A recent study says besides other long-term health risks, patients face higher chance of death even after six months of recovery
With more than 14.3 million patients who have recovered from the novel coronavirus disease (COVID-19) (as of April 25), India is yet to mount a robust surveillance on their wellbeing. Even though it is eminently clear that the impacts of the infection linger longer than earlier it was believed to be.
This group of population is one of the largest such groups recovering an infectious disease, that also from a novel coronavirus.
In the last week of July, as Down To Earth reported, the Union Ministry of Health and Family Welfare asked its Joint Monitoring Group to evolve guidelines on managing long-term complications arising out of COVID-19. This group advises the ministry on responses to various health events.
The government follows a protocol on how, and at what stage, to discharge a COVID-19-positive person, and when to recommend treatment at home or in hospitals. India follows the World Health Organization (WHO) protocol on this. But there is no established protocol to mount health surveillance on recovered people.
In September 2020, the Centre came out with a protocol of practices for recovered patients. This only deal with a set of advises for patients that include proper diets and exercises to boost immunity.
Down To Earth spoke last August to a large number of COVID-19-recovered patients, whose recovery ranged from four-six months. Most them grappled with wide range of post-recovery effects like lungs dysfunction and panic attacks.
COVID-19 symptoms continue for months; worse, the risk of death is aggravated for up to six months after infection for 59 per cent patients, a recent study published in journal Nature claimed.
The study — conducted by Ziyad Al-Aly, Yan Xie and Benjamin Bowe of Clinical Epidemiology Center, Research and Development Service, Virginia and Saint Louis Health Care System of the United States — examined more than 87,000 COVID-19 patients in that country.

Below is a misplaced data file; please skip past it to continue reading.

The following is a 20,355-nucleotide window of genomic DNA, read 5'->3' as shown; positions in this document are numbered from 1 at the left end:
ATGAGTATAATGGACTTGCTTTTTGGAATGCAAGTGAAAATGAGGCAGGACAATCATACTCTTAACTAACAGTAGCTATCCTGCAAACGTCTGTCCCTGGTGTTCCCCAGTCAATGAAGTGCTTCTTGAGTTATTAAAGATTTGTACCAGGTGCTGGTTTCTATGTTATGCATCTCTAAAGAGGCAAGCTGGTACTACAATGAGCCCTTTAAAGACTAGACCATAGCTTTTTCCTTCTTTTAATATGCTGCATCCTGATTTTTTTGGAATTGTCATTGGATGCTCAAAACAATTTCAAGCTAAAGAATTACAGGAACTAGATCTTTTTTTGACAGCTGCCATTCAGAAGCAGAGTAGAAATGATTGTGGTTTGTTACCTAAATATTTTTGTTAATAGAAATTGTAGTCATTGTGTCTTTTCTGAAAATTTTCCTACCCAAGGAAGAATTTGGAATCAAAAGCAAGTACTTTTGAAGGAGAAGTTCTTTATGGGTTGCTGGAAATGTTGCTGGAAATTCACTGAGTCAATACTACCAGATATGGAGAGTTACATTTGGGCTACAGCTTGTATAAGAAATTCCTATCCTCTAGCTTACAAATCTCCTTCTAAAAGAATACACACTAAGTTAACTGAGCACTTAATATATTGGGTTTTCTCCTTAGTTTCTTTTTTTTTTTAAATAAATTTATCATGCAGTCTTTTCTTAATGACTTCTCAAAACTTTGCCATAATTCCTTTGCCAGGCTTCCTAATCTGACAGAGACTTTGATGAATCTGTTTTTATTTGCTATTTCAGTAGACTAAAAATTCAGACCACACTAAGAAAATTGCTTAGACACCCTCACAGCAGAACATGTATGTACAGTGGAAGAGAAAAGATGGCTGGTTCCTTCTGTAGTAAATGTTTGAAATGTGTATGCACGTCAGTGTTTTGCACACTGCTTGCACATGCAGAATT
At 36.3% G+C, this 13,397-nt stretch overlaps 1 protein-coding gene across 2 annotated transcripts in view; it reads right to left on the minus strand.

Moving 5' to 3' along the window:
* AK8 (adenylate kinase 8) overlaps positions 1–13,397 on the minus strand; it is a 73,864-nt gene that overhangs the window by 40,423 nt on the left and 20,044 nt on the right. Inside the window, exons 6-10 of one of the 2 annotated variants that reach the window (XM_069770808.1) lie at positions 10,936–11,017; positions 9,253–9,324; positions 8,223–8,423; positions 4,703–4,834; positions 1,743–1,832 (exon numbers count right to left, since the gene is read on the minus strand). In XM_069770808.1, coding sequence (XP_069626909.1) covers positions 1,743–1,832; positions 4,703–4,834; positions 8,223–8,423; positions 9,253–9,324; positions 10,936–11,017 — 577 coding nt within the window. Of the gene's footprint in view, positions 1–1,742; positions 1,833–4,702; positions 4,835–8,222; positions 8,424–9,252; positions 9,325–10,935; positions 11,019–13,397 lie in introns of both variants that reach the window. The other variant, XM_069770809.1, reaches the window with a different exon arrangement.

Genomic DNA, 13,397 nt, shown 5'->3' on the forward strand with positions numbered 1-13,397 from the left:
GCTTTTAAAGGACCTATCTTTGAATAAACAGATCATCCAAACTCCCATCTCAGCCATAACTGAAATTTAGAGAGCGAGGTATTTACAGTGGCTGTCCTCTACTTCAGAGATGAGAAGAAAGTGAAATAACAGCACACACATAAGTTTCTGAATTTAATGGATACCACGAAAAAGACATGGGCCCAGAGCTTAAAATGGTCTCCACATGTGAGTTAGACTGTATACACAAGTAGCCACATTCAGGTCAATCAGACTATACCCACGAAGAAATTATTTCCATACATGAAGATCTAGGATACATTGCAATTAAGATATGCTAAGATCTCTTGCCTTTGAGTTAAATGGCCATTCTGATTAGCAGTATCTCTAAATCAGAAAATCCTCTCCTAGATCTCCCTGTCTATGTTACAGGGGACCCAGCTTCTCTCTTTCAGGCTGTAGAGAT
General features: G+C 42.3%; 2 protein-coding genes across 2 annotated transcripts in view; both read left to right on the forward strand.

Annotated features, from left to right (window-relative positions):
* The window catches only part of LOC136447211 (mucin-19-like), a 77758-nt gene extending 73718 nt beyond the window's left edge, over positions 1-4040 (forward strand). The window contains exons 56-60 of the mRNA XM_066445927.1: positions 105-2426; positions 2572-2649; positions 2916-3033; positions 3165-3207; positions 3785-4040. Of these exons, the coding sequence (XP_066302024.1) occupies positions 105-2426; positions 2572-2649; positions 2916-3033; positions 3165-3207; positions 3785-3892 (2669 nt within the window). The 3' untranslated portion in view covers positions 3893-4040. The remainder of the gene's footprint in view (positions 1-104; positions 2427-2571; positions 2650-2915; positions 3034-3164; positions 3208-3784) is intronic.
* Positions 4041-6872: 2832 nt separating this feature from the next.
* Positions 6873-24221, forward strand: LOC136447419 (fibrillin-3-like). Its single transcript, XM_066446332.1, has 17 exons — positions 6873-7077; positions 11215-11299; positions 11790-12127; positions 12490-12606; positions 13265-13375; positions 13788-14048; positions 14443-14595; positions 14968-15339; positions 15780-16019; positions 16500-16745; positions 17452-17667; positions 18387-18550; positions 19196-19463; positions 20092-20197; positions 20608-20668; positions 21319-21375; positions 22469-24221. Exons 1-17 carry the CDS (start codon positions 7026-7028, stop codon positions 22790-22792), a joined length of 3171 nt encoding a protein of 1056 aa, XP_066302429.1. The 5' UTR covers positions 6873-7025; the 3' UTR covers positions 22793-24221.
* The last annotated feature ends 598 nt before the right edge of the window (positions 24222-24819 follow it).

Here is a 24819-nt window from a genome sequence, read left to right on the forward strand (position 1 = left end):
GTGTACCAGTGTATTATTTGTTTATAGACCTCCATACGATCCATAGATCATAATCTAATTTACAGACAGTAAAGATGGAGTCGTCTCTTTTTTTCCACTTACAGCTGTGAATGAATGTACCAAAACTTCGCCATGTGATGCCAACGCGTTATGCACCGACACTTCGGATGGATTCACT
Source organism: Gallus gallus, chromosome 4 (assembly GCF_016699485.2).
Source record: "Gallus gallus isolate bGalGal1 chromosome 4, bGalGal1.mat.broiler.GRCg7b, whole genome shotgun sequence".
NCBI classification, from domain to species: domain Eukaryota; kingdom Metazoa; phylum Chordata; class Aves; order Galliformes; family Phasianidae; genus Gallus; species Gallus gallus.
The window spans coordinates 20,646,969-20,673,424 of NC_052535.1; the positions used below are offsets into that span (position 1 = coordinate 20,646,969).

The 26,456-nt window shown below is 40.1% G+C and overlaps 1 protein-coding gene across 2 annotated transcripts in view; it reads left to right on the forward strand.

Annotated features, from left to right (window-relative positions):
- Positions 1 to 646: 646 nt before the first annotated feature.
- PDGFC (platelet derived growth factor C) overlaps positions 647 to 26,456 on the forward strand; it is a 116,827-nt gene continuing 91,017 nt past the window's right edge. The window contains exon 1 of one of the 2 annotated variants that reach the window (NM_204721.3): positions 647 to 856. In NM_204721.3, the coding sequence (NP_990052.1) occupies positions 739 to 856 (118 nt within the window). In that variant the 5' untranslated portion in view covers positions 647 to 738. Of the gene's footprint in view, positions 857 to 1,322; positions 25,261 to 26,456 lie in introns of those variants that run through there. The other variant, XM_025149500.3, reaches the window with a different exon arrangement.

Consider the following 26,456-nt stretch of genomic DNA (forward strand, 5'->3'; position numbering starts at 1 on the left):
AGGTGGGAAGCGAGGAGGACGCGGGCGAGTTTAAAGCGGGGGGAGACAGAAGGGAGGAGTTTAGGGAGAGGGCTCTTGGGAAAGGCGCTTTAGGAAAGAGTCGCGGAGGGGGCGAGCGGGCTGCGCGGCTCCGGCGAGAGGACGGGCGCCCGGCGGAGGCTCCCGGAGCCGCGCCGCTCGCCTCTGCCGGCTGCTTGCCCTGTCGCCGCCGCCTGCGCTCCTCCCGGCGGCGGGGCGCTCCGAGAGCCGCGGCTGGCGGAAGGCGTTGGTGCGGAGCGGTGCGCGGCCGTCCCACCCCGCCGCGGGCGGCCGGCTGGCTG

Deaths caused by long-term impacts of COVID-19 are not attributed to this infection directly. But going by this new research finding, there were “eight extra deaths per 1,000 patients over six months”.
“Among patients who were hospitalized and died after more than 30 days, there were 29 excess deaths per 1,000 patients over six months.”
“As far as total pandemic death toll, these numbers suggest that the deaths we’re counting due to the immediate viral infection are only the tip of the iceberg,” said Ziyad Al-Aly, MD, the senior author of the study, in a press statement. Al-Aly termed this as the “America’s next big health crisis”.
“Given that more than 30 million Americans have been infected with this virus, and given that the burden of long COVID-19 is substantial, the lingering effects of this disease will reverberate for many years and even decades,” he was quoted saying.
By April 26 evening, India had 17.3 million COVID-19 infected cases. As already widely reported, thousands of recovered patients continue to report fatigues, panic attacks, lungs infection and host of other ailments. While India is currently struggling to cope with the resurgence with an over stretched healthcare infrastructure, the recovered patients could it its “next big health crisis” as Al-Aly has termed for the US.
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